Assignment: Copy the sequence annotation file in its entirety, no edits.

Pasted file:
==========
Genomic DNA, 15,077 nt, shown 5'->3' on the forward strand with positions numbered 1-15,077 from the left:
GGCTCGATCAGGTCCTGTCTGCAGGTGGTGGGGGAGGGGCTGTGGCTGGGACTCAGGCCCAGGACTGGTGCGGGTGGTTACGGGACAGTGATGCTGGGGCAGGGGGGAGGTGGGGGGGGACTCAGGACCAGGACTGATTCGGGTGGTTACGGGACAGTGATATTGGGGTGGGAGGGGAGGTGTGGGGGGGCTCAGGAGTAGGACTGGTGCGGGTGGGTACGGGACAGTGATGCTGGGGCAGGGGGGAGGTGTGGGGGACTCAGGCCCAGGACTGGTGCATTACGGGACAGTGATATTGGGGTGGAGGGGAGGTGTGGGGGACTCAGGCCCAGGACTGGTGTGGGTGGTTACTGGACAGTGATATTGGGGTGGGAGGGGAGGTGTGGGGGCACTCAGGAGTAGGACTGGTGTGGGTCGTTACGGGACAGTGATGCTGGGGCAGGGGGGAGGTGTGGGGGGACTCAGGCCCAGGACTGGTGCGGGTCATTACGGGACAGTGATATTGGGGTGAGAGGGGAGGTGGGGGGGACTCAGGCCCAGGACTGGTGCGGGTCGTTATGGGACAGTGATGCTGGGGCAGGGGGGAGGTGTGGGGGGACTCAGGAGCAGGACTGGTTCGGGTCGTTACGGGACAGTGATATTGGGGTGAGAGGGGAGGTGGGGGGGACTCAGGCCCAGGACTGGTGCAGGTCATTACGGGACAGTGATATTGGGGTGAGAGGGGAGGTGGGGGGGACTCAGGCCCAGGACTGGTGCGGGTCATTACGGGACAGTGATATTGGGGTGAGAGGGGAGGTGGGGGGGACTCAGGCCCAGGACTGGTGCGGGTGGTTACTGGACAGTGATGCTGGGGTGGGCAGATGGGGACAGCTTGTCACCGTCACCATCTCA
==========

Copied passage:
Genomic DNA, 15,077 nt, shown 5'->3' on the forward strand with positions numbered 1-15,077 from the left:
GGCTCGATCAGGTCCTGTCTGCAGGTGGTGGGGGAGGGGCTGTGGCTGGGACTCAGGCCCAGGACTGGTGCGGGTGGTTACGGGACAGTGATGCTGGGGCAGGGGGGAGGTGGGGGGGGACTCAGGACCAGGACTGATTCGGGTGGTTACGGGACAGTGATATTGGGGTGGGAGGGGAGGTGTGGGGGGGCTCAGGAGTAGGACTGGTGCGGGTGGGTACGGGACAGTGATGCTGGGGCAGGGGGGAGGTGTGGGGGACTCAGGCCCAGGACTGGTGCATTACGGGACAGTGATATTGGGGTGGAGGGGAGGTGTGGGGGACTCAGGCCCAGGACTGGTGTGGGTGGTTACTGGACAGTGATATTGGGGTGGGAGGGGAGGTGTGGGGGCACTCAGGAGTAGGACTGGTGTGGGTCGTTACGGGACAGTGATGCTGGGGCAGGGGGGAGGTGTGGGGGGACTCAGGCCCAGGACTGGTGCGGGTCATTACGGGACAGTGATATTGGGGTGAGAGGGGAGGTGGGGGGGACTCAGGCCCAGGACTGGTGCGGGTCGTTATGGGACAGTGATGCTGGGGCAGGGGGGAGGTGTGGGGGGACTCAGGAGCAGGACTGGTTCGGGTCGTTACGGGACAGTGATATTGGGGTGAGAGGGGAGGTGGGGGGGACTCAGGCCCAGGACTGGTGCAGGTCATTACGGGACAGTGATATTGGGGTGAGAGGGGAGGTGGGGGGGACTCAGGCCCAGGACTGGTGCGGGTCATTACGGGACAGTGATATTGGGGTGAGAGGGGAGGTGGGGGGGACTCAGGCCCAGGACTGGTGCGGGTGGTTACTGGACAGTGATGCTGGGGTGGGCAGATGGGGACAGCTTGTCACCGTCACCATCTCA